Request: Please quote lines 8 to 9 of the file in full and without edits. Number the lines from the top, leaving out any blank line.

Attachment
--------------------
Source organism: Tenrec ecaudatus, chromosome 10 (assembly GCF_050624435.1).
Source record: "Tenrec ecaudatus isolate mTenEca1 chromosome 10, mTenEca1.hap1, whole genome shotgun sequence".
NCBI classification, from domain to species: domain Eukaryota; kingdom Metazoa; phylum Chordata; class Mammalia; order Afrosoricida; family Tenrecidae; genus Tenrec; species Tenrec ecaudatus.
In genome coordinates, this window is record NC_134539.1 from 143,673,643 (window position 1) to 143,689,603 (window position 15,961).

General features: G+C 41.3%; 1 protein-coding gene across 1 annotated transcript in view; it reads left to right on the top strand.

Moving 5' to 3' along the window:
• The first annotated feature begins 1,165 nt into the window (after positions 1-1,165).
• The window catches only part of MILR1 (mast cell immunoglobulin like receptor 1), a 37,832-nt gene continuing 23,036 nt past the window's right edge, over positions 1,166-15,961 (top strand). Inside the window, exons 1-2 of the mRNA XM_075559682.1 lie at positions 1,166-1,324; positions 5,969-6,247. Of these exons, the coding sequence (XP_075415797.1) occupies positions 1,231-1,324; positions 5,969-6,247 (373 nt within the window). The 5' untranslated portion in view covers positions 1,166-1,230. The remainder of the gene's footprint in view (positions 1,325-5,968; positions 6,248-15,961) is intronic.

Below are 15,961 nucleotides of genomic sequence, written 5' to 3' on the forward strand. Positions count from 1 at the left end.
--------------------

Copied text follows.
• The window catches only part of MILR1 (mast cell immunoglobulin like receptor 1), a 37,832-nt gene continuing 23,036 nt past the window's right edge, over positions 1,166-15,961 (top strand). Inside the window, exons 1-2 of the mRNA XM_075559682.1 lie at positions 1,166-1,324; positions 5,969-6,247. Of these exons, the coding sequence (XP_075415797.1) occupies positions 1,231-1,324; positions 5,969-6,247 (373 nt within the window). The 5' untranslated portion in view covers positions 1,166-1,230. The remainder of the gene's footprint in view (positions 1,325-5,968; positions 6,248-15,961) is intronic.

Below are 15,961 nucleotides of genomic sequence, written 5' to 3' on the forward strand. Positions count from 1 at the left end.